General Conference Secretary G. T. Ng and his associates presented the morning’s other business item, the Secretary’s Report. Ng began by expressing his gratitude that God is alive, that he himself is alive and that the church is alive. He also noted that he was speaking live — not on prerecorded video. It was a smile-worthy note during this Zoom-call meeting. Ng, known for his great sense of humor, then proceeded to tell a joke that began with the question, “What is going to be the language of Heaven?” French — the language of love? Spanish — that prepares you for heaven? English — the lingua franca of the world? The joke involved the story of an old man going to a Jewish Seminary to study Hebrew. When asked why he wanted to learn Hebrew, he replied that as a Christian who planned to go to Heaven he thought it would be helpful. When asked what would happen if he went to the “hot place” he replied that would be okay, because he already knew English. On Zoom, there was only silence after the punchline, not the usual laughter that would fill the room with good cheer had the committee been together in person.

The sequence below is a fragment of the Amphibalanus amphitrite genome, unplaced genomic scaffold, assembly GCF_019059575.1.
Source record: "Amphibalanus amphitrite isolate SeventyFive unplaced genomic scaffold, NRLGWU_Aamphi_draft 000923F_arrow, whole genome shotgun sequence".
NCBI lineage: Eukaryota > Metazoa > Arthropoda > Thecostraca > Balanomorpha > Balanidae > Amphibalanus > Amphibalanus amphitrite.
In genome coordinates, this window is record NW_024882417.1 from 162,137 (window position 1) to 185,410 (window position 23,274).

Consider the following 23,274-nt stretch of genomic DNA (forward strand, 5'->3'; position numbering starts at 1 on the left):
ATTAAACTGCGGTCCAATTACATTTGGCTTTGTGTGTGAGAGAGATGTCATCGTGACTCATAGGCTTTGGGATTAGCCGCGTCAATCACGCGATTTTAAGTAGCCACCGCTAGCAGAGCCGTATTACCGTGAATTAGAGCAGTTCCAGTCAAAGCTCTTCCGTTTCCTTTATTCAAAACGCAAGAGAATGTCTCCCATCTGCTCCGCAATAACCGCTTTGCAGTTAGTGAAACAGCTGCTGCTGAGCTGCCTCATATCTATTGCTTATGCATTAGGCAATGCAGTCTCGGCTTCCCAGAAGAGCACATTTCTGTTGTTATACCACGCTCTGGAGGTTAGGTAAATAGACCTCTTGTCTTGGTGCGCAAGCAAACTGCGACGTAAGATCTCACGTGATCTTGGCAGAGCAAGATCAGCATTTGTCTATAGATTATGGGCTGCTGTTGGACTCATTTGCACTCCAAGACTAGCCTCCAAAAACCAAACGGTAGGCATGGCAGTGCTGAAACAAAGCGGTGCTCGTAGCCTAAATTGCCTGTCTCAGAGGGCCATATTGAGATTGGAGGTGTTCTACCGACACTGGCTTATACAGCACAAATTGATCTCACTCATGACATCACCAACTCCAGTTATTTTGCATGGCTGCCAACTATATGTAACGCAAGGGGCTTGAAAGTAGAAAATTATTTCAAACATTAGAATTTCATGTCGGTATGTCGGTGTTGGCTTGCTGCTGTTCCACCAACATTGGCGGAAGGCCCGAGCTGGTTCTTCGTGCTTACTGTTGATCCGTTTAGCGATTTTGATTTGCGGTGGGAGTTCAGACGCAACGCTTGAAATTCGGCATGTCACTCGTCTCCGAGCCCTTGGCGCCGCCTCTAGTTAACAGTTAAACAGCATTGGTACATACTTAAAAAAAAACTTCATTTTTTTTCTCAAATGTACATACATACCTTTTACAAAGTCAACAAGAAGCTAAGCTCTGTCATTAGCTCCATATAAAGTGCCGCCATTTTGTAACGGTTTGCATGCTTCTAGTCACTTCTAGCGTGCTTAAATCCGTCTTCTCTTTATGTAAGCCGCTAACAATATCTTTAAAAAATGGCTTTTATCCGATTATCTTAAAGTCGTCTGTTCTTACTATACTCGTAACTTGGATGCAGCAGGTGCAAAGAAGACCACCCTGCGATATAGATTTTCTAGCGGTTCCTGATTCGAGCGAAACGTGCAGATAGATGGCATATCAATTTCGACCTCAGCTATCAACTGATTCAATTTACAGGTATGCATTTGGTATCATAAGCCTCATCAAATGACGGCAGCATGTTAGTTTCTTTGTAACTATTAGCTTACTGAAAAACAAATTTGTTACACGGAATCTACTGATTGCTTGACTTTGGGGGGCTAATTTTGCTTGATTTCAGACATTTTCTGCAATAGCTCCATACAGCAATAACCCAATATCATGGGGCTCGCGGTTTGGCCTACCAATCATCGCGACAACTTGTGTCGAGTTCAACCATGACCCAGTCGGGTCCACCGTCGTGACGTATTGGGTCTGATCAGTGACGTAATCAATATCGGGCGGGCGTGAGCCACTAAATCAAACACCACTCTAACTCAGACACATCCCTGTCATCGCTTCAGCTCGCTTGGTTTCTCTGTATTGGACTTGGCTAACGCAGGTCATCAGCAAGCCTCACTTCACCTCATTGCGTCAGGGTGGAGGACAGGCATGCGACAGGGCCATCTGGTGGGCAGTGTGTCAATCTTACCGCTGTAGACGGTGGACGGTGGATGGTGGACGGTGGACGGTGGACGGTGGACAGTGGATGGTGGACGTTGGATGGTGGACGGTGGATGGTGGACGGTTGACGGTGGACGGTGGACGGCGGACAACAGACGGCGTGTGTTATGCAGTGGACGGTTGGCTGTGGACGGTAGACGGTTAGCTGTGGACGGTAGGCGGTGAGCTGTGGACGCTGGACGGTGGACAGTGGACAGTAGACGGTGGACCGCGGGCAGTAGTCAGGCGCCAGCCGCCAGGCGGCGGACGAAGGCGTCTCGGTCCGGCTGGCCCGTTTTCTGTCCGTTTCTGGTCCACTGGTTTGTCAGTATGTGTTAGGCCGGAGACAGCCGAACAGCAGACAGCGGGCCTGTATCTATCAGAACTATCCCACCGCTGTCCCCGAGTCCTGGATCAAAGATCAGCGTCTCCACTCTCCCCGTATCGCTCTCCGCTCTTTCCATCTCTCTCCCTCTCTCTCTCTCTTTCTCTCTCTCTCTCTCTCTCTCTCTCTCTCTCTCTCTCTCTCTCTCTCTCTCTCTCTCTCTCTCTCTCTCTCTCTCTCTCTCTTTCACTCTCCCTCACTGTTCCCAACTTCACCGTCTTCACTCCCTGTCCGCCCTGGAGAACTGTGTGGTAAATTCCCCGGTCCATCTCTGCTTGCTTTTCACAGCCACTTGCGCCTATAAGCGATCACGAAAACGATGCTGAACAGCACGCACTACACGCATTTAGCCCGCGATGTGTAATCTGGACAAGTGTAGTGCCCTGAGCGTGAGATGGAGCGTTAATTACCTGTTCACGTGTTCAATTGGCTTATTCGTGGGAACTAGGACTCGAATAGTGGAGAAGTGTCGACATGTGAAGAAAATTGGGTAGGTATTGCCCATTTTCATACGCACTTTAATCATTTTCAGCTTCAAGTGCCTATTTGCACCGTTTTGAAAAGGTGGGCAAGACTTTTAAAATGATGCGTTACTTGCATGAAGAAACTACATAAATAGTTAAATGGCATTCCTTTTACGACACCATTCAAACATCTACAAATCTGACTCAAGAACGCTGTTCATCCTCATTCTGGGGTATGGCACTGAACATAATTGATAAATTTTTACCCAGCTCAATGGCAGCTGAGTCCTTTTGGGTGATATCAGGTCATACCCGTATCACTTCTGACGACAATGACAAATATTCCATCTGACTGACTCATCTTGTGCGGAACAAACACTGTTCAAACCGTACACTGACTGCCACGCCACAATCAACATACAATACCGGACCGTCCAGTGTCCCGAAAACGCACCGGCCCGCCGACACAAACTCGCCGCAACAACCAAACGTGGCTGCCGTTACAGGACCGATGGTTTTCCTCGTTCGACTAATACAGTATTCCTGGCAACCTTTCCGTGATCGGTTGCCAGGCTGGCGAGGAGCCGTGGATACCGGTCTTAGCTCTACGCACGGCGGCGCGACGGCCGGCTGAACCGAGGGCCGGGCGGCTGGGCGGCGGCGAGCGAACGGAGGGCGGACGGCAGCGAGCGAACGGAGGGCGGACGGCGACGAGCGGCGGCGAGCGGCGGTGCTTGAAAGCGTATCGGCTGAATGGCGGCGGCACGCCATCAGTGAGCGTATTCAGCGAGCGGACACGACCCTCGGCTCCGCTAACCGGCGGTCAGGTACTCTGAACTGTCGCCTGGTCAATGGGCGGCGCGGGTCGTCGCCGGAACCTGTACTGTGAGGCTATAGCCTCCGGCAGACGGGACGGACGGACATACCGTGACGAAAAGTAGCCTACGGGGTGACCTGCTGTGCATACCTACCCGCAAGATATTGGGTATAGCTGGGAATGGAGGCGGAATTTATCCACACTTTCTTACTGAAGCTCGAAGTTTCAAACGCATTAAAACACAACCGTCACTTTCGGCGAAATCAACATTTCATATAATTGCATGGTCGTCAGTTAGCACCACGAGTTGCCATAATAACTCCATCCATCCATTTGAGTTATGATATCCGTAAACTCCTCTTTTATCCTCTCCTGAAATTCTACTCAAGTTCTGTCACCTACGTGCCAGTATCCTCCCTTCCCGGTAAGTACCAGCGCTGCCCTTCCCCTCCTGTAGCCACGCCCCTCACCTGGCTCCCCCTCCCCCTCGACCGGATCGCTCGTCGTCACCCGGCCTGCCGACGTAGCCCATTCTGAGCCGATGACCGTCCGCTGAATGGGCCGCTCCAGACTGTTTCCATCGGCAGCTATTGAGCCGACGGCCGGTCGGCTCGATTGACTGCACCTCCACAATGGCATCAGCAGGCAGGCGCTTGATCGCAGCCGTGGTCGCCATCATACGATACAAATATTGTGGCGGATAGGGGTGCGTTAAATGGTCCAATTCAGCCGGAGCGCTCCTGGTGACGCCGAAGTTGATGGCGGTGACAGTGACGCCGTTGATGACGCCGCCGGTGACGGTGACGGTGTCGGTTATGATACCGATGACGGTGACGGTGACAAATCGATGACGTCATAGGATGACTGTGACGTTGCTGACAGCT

Church membership is up to 21,414,779 (in 2018), he reported. The growth is greatest in the East Central Africa Division which had 296,110 baptisms or 27.49% of the total. The South African Indian Ocean Division came in second with 282,048 baptisms or 19.23%.

For illustration purposes, he said if the “Adventist Village” had 100 people, 41 would be Africans, 30 would be Latin Americans, 19 would be Asians, 6 would be North Americans, 3 would be Oceanians, and 1 European. He claimed that Seventh-day Adventists are the most international church in the world with members in 213 of the 235 nations listed by the United Nations.